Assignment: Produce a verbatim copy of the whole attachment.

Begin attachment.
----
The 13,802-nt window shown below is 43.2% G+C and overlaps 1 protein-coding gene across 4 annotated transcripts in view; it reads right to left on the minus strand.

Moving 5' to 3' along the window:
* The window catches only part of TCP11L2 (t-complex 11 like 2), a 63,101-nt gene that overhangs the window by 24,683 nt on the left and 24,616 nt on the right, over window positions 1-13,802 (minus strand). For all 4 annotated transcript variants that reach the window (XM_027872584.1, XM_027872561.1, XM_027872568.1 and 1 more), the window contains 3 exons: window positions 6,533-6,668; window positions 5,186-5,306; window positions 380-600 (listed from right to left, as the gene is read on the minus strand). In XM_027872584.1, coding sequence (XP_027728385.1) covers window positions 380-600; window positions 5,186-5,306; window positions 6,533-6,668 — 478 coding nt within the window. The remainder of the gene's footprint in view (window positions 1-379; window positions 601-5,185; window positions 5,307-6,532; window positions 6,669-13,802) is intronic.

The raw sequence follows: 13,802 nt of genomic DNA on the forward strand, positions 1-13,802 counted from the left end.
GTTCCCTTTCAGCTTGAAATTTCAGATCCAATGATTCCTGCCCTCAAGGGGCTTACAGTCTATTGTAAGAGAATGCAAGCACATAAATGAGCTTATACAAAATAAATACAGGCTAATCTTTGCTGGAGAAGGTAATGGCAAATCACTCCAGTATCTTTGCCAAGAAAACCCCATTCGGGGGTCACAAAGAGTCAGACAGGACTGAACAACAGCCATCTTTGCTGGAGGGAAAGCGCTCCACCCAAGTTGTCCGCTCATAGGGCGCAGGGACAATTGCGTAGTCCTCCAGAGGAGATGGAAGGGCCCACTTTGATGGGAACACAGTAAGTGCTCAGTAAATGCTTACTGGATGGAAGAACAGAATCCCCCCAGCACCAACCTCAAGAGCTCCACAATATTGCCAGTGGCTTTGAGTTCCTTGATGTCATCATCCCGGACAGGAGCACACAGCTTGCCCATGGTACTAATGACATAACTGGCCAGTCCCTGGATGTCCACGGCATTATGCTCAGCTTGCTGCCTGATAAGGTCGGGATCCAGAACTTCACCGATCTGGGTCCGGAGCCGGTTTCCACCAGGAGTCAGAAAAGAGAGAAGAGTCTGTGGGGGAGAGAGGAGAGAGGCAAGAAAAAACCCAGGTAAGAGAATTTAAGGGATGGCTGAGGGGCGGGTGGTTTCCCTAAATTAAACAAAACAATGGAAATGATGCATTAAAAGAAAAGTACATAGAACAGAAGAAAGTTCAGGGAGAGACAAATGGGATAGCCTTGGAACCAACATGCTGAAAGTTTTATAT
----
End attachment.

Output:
The 13,802-nt window shown below is 43.2% G+C and overlaps 1 protein-coding gene across 4 annotated transcripts in view; it reads right to left on the minus strand.

Moving 5' to 3' along the window:
* The window catches only part of TCP11L2 (t-complex 11 like 2), a 63,101-nt gene that overhangs the window by 24,683 nt on the left and 24,616 nt on the right, over window positions 1-13,802 (minus strand). For all 4 annotated transcript variants that reach the window (XM_027872584.1, XM_027872561.1, XM_027872568.1 and 1 more), the window contains 3 exons: window positions 6,533-6,668; window positions 5,186-5,306; window positions 380-600 (listed from right to left, as the gene is read on the minus strand). In XM_027872584.1, coding sequence (XP_027728385.1) covers window positions 380-600; window positions 5,186-5,306; window positions 6,533-6,668 — 478 coding nt within the window. The remainder of the gene's footprint in view (window positions 1-379; window positions 601-5,185; window positions 5,307-6,532; window positions 6,669-13,802) is intronic.

The raw sequence follows: 13,802 nt of genomic DNA on the forward strand, positions 1-13,802 counted from the left end.
GTTCCCTTTCAGCTTGAAATTTCAGATCCAATGATTCCTGCCCTCAAGGGGCTTACAGTCTATTGTAAGAGAATGCAAGCACATAAATGAGCTTATACAAAATAAATACAGGCTAATCTTTGCTGGAGAAGGTAATGGCAAATCACTCCAGTATCTTTGCCAAGAAAACCCCATTCGGGGGTCACAAAGAGTCAGACAGGACTGAACAACAGCCATCTTTGCTGGAGGGAAAGCGCTCCACCCAAGTTGTCCGCTCATAGGGCGCAGGGACAATTGCGTAGTCCTCCAGAGGAGATGGAAGGGCCCACTTTGATGGGAACACAGTAAGTGCTCAGTAAATGCTTACTGGATGGAAGAACAGAATCCCCCCAGCACCAACCTCAAGAGCTCCACAATATTGCCAGTGGCTTTGAGTTCCTTGATGTCATCATCCCGGACAGGAGCACACAGCTTGCCCATGGTACTAATGACATAACTGGCCAGTCCCTGGATGTCCACGGCATTATGCTCAGCTTGCTGCCTGATAAGGTCGGGATCCAGAACTTCACCGATCTGGGTCCGGAGCCGGTTTCCACCAGGAGTCAGAAAAGAGAGAAGAGTCTGTGGGGGAGAGAGGAGAGAGGCAAGAAAAAACCCAGGTAAGAGAATTTAAGGGATGGCTGAGGGGCGGGTGGTTTCCCTAAATTAAACAAAACAATGGAAATGATGCATTAAAAGAAAAGTACATAGAACAGAAGAAAGTTCAGGGAGAGACAAATGGGATAGCCTTGGAACCAACATGCTGAAAGTTTTATAT